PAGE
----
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  • Writer's pictureTribe Pilot

Rattle Snake First Aid

Rattle Snakes populate virtually every region of North and South America. In the United States, around 7000 people are bitten each year, yet only 10 to 15 of those result in death. Many myths surround the treatment of bites. This guide will prepare you for the unlikely venomous emergency. But first, let’s correct some of the myths surrounding these snake bites:

1. *Do Not! Cut or slice the wound*

2. *Do Not! Use a snake bite kit*

3. *Do not! apply suction to the bite*

4. *Do Not! Elevate the wound*

5. *Do Not! Compress the wound*

6. *Do Not! Ice the wound*

7. *Do Not! Apply a tourniquet*

It is common to be surprised by a rattlesnake in the wild. You have almost certainly, been mere yards away from them in your travels. They love a variety of terrain and choose it based on temperatures and food supply. Most encounters are near rivers, lakes, or streams, often in tall grasses where they hunt for insects, rodents, and critters. People also prefer these areas for recreation, and sharing the terrain will undoubtedly lead to encounters. It is important to stay calm, act slowly and deliberately to take yourself away from the snake.

Rattlesnakes are not aggressive. They don’t seek people with intent to harm. Their prey is smaller than your fist. All confrontations are accidental, and bites only occur when the snake feels threatened. Their rattle is an early warning system for you, and luckily it gives you a chance to react and distance yourself before a more serious confrontation happens. As alarming and eerie as that rattle is, without it, your chances of getting struck is much higher.

All rattlesnakes have venom. However, they don’t always use it. 25% of their bites are dry. Adult rattlers have likely encountered many threats and keep a relaxed head during an encounter. They are to bite dry (no venom) and have the mature ability to control their venom when they do strike. Venom is precious, and they may choose to save it for an encounter worthy than you or your dog. However, juvenile snakes have a more challenging time regulating their venom and cause more severe complications in the unlikely bite scenario.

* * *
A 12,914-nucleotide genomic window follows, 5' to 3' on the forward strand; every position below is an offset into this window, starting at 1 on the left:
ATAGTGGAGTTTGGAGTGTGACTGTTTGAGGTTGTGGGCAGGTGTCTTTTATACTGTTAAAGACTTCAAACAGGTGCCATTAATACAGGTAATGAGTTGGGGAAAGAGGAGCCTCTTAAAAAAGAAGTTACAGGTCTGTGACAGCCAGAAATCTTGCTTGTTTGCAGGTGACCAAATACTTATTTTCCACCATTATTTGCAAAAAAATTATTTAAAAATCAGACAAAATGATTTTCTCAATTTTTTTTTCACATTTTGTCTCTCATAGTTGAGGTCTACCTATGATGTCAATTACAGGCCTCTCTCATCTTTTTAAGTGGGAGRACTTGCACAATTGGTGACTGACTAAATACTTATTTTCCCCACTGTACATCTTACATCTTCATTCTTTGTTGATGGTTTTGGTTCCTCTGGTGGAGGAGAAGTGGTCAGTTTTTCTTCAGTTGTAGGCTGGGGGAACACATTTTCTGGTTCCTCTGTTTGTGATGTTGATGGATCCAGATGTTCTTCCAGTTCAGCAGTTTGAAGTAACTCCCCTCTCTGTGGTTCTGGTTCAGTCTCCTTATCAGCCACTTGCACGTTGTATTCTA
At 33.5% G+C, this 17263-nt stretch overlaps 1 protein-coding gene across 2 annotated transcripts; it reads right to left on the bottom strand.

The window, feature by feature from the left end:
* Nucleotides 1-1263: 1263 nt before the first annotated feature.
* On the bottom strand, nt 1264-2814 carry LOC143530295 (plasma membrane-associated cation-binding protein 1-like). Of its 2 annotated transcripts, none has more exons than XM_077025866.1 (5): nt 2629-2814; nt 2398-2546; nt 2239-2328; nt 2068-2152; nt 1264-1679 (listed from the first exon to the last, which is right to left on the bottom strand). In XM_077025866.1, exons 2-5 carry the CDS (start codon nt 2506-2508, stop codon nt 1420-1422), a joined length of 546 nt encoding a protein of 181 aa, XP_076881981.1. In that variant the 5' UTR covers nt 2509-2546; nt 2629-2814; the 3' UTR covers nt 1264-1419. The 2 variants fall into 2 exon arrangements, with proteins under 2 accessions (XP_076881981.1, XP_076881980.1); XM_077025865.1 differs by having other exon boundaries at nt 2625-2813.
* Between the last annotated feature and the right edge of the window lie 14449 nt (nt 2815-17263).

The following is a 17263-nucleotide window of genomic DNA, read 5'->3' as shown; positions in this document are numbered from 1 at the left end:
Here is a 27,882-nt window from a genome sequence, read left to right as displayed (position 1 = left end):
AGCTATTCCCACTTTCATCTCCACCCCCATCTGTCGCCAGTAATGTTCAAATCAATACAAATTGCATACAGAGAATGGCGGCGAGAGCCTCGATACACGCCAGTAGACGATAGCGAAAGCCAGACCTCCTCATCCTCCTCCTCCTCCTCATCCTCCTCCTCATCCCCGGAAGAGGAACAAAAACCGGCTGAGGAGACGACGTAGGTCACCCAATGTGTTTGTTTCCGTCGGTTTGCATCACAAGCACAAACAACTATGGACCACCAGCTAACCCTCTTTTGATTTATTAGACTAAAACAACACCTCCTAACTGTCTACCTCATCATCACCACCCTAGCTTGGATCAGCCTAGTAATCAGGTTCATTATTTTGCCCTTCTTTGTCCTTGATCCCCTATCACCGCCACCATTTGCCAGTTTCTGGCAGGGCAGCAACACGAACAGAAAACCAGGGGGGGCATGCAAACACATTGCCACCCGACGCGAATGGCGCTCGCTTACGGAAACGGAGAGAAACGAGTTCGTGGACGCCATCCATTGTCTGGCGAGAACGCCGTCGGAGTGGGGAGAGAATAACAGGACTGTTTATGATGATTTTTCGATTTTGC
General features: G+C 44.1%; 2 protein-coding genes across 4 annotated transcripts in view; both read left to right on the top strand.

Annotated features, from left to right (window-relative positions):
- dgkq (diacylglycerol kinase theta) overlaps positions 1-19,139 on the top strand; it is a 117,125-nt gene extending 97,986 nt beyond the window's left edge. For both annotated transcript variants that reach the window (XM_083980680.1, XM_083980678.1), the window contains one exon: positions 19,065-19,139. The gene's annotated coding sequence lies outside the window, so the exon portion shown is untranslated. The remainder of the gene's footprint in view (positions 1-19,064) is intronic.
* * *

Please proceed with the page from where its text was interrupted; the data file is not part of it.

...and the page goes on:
Identifying a bite

You won’t always hear or see the animal that struck you. Although rattlers do have a rattle, they don’t always use it. It is essential to know the signs and symptoms of a bite. Rattlesnakes are in the category of pit vipers. Their venom causes tissue damage and hemorrhaging.

1. Fang marks are a good first sign of a strike. There can be either one, two, or even three punctures at the strike site.

2. Swelling and pain around the wound site

3. Redness and bruising around the bite area

4. Numbness in the face, mouth, and extremities

5. Dizziness, weakness, headache, blurred vision, sweating, salivating


Misconceptions of how to treat a bite are numerous and will likely only exacerbate the wound. The most important thing you can do is remain calm and make your way to a hospital. The only treatment for a bite is antivenom or antivenin, and only available in medical centers.

1. Call emergency services as soon as possible to get you and antivenin transported to the treatment center

2. Remain calm and/or calm the victim

3. Keep the victim as still as possible; elevated heart rate can increase the spread of venom

4. Keep the wound below the elevation of the heart

5. Take off all jewelry, as swelling will begin soon

6. Wash off the wound site

7. Apply a clean bandage

8. Immobilize the wound limb or area

Be prepared:

A few years ago, some friends were floating a river in the backcountry, and their 12-year-old boy got bitten by a rattlesnake. They were a day away from a hard push to their vehicle, with no cell service. They did everything right. They immobilized the victim, put them in a raft, and started making their way toward a cell signal. Along the way, every group they encountered was asked about contacting emergency services and cell service. Within the first hours, they found a satellite phone and were able to call in an airlift and get the boy transported to a hospital. On the helicopter trip to the hospital 85 miles away, the emergency responders secured antivenin and had it flown to the treatment center. From the time of the bite to the time they were being treated in hospital bed took less than 5 hours. The bite ended up being severe, but the boy made a full recovery.

Recommended rattlesnake gear:

The best thing you can do in case of a rattlesnake bite is to call emergency services. For those times when you are out of range, carry one of these satellite communication devices.

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